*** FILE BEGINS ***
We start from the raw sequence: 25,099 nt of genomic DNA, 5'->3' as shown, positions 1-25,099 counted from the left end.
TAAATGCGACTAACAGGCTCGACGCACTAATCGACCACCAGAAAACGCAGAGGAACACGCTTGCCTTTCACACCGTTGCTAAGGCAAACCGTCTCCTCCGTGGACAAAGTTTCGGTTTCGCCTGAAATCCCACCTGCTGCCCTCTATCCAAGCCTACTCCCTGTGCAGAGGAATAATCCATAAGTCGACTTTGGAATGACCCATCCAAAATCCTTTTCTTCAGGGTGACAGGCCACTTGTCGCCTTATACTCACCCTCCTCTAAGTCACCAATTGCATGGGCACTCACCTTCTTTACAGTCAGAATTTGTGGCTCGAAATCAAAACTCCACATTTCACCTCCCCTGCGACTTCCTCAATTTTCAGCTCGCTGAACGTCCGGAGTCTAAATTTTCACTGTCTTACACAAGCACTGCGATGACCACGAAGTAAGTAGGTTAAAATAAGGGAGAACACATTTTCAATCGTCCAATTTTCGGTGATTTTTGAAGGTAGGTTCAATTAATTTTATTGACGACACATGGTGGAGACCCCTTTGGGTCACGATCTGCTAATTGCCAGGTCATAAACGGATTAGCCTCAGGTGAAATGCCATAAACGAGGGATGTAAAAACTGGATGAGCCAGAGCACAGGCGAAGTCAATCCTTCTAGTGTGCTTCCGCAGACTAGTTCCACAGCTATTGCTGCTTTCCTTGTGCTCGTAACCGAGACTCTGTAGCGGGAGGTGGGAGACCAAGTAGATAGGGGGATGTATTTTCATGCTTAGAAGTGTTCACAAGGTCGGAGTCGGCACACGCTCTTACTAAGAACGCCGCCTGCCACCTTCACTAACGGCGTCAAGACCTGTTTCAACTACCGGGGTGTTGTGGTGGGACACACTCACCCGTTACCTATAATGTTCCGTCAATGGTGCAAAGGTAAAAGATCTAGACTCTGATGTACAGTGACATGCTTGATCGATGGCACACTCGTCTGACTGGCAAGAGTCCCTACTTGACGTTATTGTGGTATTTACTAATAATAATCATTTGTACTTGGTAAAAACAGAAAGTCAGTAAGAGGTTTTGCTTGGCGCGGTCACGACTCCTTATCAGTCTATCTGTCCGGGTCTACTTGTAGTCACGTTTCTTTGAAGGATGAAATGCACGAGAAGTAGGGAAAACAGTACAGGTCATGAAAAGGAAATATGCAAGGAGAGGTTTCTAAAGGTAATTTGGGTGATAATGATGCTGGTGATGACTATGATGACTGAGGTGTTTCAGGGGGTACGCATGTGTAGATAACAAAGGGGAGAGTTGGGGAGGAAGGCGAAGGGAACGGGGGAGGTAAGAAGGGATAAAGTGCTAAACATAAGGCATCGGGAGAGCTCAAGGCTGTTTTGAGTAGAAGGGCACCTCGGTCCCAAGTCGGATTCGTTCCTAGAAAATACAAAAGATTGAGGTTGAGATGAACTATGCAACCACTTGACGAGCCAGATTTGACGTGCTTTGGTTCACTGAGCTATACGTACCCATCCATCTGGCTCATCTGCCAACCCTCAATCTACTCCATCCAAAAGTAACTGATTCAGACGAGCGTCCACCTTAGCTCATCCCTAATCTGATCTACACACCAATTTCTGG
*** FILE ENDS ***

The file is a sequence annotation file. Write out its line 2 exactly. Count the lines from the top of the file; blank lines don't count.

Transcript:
TAAATGCGACTAACAGGCTCGACGCACTAATCGACCACCAGAAAACGCAGAGGAACACGCTTGCCTTTCACACCGTTGCTAAGGCAAACCGTCTCCTCCGTGGACAAAGTTTCGGTTTCGCCTGAAATCCCACCTGCTGCCCTCTATCCAAGCCTACTCCCTGTGCAGAGGAATAATCCATAAGTCGACTTTGGAATGACCCATCCAAAATCCTTTTCTTCAGGGTGACAGGCCACTTGTCGCCTTATACTCACCCTCCTCTAAGTCACCAATTGCATGGGCACTCACCTTCTTTACAGTCAGAATTTGTGGCTCGAAATCAAAACTCCACATTTCACCTCCCCTGCGACTTCCTCAATTTTCAGCTCGCTGAACGTCCGGAGTCTAAATTTTCACTGTCTTACACAAGCACTGCGATGACCACGAAGTAAGTAGGTTAAAATAAGGGAGAACACATTTTCAATCGTCCAATTTTCGGTGATTTTTGAAGGTAGGTTCAATTAATTTTATTGACGACACATGGTGGAGACCCCTTTGGGTCACGATCTGCTAATTGCCAGGTCATAAACGGATTAGCCTCAGGTGAAATGCCATAAACGAGGGATGTAAAAACTGGATGAGCCAGAGCACAGGCGAAGTCAATCCTTCTAGTGTGCTTCCGCAGACTAGTTCCACAGCTATTGCTGCTTTCCTTGTGCTCGTAACCGAGACTCTGTAGCGGGAGGTGGGAGACCAAGTAGATAGGGGGATGTATTTTCATGCTTAGAAGTGTTCACAAGGTCGGAGTCGGCACACGCTCTTACTAAGAACGCCGCCTGCCACCTTCACTAACGGCGTCAAGACCTGTTTCAACTACCGGGGTGTTGTGGTGGGACACACTCACCCGTTACCTATAATGTTCCGTCAATGGTGCAAAGGTAAAAGATCTAGACTCTGATGTACAGTGACATGCTTGATCGATGGCACACTCGTCTGACTGGCAAGAGTCCCTACTTGACGTTATTGTGGTATTTACTAATAATAATCATTTGTACTTGGTAAAAACAGAAAGTCAGTAAGAGGTTTTGCTTGGCGCGGTCACGACTCCTTATCAGTCTATCTGTCCGGGTCTACTTGTAGTCACGTTTCTTTGAAGGATGAAATGCACGAGAAGTAGGGAAAACAGTACAGGTCATGAAAAGGAAATATGCAAGGAGAGGTTTCTAAAGGTAATTTGGGTGATAATGATGCTGGTGATGACTATGATGACTGAGGTGTTTCAGGGGGTACGCATGTGTAGATAACAAAGGGGAGAGTTGGGGAGGAAGGCGAAGGGAACGGGGGAGGTAAGAAGGGATAAAGTGCTAAACATAAGGCATCGGGAGAGCTCAAGGCTGTTTTGAGTAGAAGGGCACCTCGGTCCCAAGTCGGATTCGTTCCTAGAAAATACAAAAGATTGAGGTTGAGATGAACTATGCAACCACTTGACGAGCCAGATTTGACGTGCTTTGGTTCACTGAGCTATACGTACCCATCCATCTGGCTCATCTGCCAACCCTCAATCTACTCCATCCAAAAGTAACTGATTCAGACGAGCGTCCACCTTAGCTCATCCCTAATCTGATCTACACACCAATTTCTGG